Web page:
October 7, 2009

A three-day symposium sponsored by the German government and held at Amherst College Oct. 14-16 will feature lectures, personal reminiscences and photographic and historical exhibits, as well as a free buffet lunch of German food, all to commemorate the 20th anniversary of the fall of the Berlin Wall.


Ute Brandes, Georges Lurcy Professor of German at Amherst.

The symposium is sponsored by the German Embassy, the Lamont Fund and the college’s German, European Studies, History and Political Science departments.

Although the Wall itself came down on Nov. 9, 1989, figurative cracks in its façade began appearing many months earlier, said Ute Brandes, Georges Lurcy Professor of German at Amherst. Brandes, who helped organize the symposium, grew up in East Germany and had a sister living in East Berlin at the time the Wall fell.

“I feel good that we’re the first college in the Pioneer Valley to have events that celebrate the Wall coming down, because by this time 20 years ago, the demonstrations in Leipzig and East Berlin were beginning to gather great momentum,” Brandes said. “It really was the people who brought the Wall down. And it was a peaceful revolution--no lives lost!”

The professor remembers being “totally incredulous” when a student tapped her on the shoulder during a lecture in Amherst’s Cole Assembly Room that day and informed her that the Berlin Wall had fallen. Once reality sank in, Brandes said she was exhilarated on the whole, but also worried that far-right political groups would make a strong comeback.

“In fact, the recent elections have shown that didn’t happen,” Brandes said. “Germany is struggling as other countries are, but its economy is looking pretty good. Twenty years later, things are really starting to gel. In retrospect, there were so many obstacles that it’s a miracle things worked out as well as they have. It’s definitely time to celebrate, and this symposium is a chance to do just that.”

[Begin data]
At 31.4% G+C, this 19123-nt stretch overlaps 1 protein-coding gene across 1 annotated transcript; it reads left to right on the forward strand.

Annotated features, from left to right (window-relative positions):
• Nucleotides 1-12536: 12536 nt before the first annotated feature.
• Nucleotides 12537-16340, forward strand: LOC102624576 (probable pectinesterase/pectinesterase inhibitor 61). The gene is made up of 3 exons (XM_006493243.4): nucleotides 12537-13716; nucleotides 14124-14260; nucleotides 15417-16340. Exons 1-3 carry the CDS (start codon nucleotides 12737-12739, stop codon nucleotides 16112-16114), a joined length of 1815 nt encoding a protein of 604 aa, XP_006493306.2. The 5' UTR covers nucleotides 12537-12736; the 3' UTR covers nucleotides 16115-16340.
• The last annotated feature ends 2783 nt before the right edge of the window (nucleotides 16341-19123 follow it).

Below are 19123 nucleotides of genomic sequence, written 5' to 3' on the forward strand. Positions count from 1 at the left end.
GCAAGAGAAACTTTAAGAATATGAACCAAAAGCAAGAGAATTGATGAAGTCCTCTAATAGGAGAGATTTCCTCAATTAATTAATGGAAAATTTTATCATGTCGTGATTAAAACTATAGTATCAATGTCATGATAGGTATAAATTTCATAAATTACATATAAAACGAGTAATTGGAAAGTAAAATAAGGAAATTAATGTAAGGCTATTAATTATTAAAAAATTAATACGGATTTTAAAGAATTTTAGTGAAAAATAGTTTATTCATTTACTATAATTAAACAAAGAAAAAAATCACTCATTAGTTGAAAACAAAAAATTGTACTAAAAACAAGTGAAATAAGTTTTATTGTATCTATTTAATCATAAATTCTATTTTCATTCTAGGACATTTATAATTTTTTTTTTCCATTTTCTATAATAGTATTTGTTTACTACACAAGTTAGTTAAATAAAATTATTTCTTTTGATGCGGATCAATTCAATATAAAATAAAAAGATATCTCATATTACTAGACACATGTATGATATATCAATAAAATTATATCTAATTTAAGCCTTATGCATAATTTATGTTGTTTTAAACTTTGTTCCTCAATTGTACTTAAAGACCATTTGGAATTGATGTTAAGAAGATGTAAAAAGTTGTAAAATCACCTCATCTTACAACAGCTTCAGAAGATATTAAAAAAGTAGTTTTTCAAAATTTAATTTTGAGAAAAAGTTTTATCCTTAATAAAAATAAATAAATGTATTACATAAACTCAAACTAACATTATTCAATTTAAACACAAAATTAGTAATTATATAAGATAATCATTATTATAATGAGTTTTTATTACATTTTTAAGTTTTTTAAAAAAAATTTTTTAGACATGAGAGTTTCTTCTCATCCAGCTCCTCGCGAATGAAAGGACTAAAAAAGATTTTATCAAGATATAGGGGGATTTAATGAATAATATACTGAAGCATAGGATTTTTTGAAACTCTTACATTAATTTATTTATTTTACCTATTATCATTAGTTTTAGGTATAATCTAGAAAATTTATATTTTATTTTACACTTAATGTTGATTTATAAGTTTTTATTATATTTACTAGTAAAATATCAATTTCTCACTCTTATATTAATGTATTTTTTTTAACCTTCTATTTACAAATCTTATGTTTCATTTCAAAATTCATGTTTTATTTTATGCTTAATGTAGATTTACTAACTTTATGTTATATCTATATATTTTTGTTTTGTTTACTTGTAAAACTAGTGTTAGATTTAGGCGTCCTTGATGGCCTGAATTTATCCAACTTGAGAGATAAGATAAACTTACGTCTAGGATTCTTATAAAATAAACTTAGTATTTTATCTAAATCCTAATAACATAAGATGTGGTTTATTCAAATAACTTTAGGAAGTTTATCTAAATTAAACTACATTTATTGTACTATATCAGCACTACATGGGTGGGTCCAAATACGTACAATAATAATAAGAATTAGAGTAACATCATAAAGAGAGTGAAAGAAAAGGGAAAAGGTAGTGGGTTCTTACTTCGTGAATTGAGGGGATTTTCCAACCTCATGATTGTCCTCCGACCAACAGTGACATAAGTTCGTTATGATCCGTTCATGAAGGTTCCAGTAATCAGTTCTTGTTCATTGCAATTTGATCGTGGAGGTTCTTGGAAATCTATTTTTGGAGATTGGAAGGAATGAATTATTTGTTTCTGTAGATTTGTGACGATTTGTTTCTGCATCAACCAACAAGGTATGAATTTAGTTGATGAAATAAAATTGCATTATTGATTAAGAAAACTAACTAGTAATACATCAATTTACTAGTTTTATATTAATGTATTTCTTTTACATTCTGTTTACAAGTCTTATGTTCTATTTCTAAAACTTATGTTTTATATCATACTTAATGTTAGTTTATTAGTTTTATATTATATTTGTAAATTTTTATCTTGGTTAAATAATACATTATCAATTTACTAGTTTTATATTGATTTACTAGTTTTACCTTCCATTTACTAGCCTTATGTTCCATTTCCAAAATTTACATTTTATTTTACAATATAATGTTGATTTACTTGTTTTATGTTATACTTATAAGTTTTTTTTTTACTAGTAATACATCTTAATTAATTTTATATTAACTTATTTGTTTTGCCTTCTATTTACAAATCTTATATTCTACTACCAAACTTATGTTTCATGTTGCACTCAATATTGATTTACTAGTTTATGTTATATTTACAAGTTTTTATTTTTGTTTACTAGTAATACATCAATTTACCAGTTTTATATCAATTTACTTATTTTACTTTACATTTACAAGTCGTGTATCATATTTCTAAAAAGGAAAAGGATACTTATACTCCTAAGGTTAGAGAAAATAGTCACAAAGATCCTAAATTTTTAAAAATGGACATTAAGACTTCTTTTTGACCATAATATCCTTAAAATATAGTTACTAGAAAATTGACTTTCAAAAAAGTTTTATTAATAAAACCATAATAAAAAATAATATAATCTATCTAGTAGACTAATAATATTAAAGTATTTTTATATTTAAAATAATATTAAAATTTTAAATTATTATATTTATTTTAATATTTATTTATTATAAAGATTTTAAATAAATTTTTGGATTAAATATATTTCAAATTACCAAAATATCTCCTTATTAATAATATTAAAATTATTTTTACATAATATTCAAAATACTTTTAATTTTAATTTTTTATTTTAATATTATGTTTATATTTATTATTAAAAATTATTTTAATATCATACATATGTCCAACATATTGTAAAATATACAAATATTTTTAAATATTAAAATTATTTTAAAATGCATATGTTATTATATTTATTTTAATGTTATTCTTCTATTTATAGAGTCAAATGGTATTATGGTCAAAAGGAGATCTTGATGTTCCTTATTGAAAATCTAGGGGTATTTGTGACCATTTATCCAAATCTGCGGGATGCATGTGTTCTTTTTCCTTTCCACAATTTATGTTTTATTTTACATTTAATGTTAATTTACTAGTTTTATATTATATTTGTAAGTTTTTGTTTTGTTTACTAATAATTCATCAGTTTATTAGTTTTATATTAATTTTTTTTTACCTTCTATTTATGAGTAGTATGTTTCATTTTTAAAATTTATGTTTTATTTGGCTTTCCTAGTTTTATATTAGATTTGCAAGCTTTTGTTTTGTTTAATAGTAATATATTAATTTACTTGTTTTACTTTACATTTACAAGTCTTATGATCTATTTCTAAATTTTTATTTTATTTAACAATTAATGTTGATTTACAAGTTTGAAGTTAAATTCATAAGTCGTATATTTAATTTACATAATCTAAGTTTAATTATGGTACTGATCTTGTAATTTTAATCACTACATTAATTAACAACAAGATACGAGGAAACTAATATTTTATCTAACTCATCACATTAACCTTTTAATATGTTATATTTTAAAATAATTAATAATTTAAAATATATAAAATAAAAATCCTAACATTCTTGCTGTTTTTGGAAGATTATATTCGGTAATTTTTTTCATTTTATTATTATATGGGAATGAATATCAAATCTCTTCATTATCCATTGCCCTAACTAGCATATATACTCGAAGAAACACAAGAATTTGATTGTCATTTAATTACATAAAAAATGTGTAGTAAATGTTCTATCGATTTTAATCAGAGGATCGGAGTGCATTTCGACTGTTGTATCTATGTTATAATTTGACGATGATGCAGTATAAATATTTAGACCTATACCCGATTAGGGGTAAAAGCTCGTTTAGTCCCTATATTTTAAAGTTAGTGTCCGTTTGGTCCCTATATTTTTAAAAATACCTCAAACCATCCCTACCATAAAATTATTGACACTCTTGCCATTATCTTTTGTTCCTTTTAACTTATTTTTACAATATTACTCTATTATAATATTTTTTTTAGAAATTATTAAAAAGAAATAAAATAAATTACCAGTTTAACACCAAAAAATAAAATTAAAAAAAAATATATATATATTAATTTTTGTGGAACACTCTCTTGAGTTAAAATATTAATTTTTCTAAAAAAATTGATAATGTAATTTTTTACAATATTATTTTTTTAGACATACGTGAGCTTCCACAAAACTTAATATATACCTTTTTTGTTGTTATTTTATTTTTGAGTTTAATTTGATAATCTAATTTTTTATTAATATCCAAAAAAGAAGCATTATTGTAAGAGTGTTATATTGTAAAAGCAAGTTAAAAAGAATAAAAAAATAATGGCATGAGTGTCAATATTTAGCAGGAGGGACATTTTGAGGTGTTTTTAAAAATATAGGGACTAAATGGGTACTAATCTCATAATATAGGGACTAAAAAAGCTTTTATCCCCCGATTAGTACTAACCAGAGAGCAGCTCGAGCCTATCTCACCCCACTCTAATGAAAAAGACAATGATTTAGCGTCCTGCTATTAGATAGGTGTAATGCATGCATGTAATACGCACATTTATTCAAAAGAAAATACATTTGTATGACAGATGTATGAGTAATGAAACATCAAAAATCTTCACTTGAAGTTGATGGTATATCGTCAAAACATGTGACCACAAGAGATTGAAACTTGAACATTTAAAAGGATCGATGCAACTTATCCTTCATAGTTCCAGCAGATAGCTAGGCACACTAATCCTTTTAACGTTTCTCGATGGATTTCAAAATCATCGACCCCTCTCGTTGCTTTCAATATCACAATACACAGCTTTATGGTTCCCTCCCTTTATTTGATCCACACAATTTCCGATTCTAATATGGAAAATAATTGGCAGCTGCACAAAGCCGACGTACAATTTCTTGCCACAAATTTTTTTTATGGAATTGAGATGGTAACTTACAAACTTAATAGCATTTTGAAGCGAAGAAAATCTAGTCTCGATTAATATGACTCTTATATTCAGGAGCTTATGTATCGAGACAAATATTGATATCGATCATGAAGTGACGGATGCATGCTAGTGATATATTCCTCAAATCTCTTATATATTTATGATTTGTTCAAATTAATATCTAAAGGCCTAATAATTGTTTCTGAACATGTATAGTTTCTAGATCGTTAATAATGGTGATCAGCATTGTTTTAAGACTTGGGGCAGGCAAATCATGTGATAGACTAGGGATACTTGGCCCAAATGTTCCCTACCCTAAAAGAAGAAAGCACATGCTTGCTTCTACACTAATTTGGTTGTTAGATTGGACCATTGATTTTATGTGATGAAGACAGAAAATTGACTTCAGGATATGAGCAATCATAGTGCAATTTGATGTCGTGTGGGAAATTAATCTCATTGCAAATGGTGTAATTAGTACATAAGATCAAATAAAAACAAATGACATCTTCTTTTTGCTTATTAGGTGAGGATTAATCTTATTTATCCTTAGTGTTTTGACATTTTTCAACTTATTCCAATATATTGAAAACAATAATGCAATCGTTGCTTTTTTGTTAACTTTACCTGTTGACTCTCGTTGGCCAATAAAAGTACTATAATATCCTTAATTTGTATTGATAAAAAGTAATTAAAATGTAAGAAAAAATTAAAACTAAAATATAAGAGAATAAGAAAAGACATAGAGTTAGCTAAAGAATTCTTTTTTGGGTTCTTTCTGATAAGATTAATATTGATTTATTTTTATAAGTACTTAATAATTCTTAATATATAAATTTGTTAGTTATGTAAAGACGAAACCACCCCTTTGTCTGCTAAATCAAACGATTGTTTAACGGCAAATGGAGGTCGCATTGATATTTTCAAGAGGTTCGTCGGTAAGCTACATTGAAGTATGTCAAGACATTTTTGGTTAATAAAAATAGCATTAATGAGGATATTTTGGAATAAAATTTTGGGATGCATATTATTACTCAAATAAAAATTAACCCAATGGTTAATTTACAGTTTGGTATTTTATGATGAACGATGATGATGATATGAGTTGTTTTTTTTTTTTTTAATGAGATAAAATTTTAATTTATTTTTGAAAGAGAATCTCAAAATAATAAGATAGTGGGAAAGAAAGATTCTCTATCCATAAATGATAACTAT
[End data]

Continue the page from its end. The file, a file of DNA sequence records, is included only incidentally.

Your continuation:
The symposium kicks off at 8 p.m. on Wednesday, Oct. 14, in Pruyne Lecture Hall in the Fayerweather building, with a keynote lecture by  Constanze Stelzenmüller, a Senior Transatlantic Fellow of the German Marshall Fund of the United States and the  Defense and International Security Editor of the German newspaper Die Zeit.

At 4 p.m. on Thursday, Oct. 15, also in Pruyne Lecture Hall, Holger Teschke, visiting professor of theater at Mount Holyoke College, will lecture on “The Other Life—East German Culture Before and After 1989.”

At 8 p.m. on Thursday, William C. Taubman, professor of political science at Amherst College, will lecture on “If a Wall Fell in Berlin, and Moscow Hardly Noticed, Would it Still Make a Noise?” Taubman is the author of the book Khrushchev: The Man and His Era, which won the 2004 Pulitzer Prize for biography; he is currently writing a biography of Mikhail Gorbachev.

On Friday, Oct. 16, from noon to 2 p.m. at Porter House, there will be a buffet lunch featuring German cuisine. There also will be a roundtable discussion at which Teschke, Brandes and Stefan Roloff—a video artist, filmmaker and writer who lives and works in New York and Berlin—will share memories and observations about the events leading up to the fall of the Wall and what Reunification has meant for Germany and German society.

A series of documentary videos, titled Life Inside and Outside the Wall, will also be presented at the roundtable session.  Throughout the symposium, the college’s Frost Library will display an exhibition depicting the historical genesis of the Berlin Wall — “how it came about and how it went down,” Brandes said. An exhibit in Porter House will feature large photos of the same locations in Eastern Germany, shot  in 1989 and in 2009.

All events are free and open to the public. For more information, contact Peter Rooney, Amherst College director of public affairs, at 413-542-8452 or prooney@amherst.edu.